There is a difference between stress and anxiety. Can you use it?
Written by listed counsellor/psychotherapist: Keith Abrahams Dip.HG.P
13th May, 20170 Comments
Stress can often be experienced as physical sensations, such as a flutter in the tummy, a tightening in the chest, and a sense of needing to respond to, or do something, in response to life’s pressures. Perhaps a deadline, a house move, job change, or marriage. It stimulates adrenaline, changes our mood, and gets us emotionally aroused and ready for action.
Stress can be thought of like Goldilocks' porridge: too little and things feel boring or nothing gets done; too much and we feel strain and can’t respond; and just right, we feel able to healthily respond to the demands around us (this good stress is called eustress).
Once we have acted or responded, the stress is relieved and our mind and body retreat from the temporary ‘flight or fight’ response - the body goes 'back to normal'. Our blood pressure lowers, our heart beats slower, our head clears, our breathing settles, tense muscles relax and we feel a lot less irritable.
Unhealthy stress (which is strain) can make the symptoms worse and result in anxiety, whereby the physical symptoms become more intense; the chest hurts, breath gasps, the brain dizzies and we may feel faint. Worry and fear take over and a panic attack follows. We may have a debilitating sense that there is ‘nothing we can do’.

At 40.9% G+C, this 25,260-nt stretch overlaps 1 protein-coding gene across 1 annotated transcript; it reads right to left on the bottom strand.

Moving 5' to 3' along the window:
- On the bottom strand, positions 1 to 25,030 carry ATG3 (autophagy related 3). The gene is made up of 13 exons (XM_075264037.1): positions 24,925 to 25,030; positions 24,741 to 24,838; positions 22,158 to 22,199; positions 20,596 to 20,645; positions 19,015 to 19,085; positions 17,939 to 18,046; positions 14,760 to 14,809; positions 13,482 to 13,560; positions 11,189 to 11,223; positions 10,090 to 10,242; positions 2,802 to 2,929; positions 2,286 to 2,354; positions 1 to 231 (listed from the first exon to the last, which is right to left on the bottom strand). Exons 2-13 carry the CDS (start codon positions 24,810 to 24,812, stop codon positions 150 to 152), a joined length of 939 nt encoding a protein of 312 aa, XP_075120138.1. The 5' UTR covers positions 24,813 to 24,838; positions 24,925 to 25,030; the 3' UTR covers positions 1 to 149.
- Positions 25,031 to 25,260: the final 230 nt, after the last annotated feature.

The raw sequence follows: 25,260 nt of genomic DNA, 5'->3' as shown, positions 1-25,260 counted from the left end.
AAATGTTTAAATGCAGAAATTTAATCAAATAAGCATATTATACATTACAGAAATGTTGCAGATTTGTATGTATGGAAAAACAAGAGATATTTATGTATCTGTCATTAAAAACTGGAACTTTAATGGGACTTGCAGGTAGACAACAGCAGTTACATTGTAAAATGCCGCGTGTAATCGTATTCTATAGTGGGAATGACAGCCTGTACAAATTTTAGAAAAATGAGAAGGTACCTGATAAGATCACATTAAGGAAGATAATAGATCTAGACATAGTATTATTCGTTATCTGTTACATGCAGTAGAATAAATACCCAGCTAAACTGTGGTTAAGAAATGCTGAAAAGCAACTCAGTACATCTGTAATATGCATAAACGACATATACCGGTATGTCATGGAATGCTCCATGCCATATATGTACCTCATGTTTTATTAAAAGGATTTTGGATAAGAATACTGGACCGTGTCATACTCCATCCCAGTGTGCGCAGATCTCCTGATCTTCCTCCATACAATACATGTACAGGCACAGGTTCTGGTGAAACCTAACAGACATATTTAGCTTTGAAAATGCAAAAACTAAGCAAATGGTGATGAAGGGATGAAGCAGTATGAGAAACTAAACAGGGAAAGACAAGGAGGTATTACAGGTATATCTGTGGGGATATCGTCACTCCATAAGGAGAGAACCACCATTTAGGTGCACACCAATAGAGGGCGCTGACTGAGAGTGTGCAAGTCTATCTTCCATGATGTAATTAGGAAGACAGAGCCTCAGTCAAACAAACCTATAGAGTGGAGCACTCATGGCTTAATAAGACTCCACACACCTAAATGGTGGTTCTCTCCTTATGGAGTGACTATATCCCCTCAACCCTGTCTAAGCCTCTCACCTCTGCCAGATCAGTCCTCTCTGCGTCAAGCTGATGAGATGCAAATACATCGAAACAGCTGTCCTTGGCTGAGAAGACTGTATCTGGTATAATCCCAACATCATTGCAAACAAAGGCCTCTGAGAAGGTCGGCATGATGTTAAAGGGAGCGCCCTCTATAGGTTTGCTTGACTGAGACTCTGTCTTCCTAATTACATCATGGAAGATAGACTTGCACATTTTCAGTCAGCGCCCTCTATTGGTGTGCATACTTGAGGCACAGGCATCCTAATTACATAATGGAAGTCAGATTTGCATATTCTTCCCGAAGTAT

This is anxiety, which counsellors distinguish from stress because it last longer, even beyond the point at which the initial pressure point, or stressor, has been addressed. The sense of doom and fear tends to continue.
Whilst stress tends to be useful in helping us to ‘get things done’ it still pays to have had a little bit of ‘psycho-education’ (i.e. explanation from a counsellor on how and why stress arises, and how you can respond with it).
As with the anxiety, the first thing a counsellor will do is show the client how to take back physical control and get calm. The counsellor will then teach, explain or educate the client on the natural biological, physiological and psychological causes and needs of stress.
Where the client is suffering with anxiety, the counsellor will help them identify which of their emotional needs are not being met, using an emotional needs audit. Then they will help them reframe, or adjust faulty thinking and beliefs. This leads into a calm set of plans for the future, which in turn helps to abate the anxiety.
About the author
Keith Abrahams is widely experienced and trained in various psychology models. He has practiced as a therapist both privately and as a volunteer, with a specialism in working with trauma. He lectures in business and leadership for professional development organisations.
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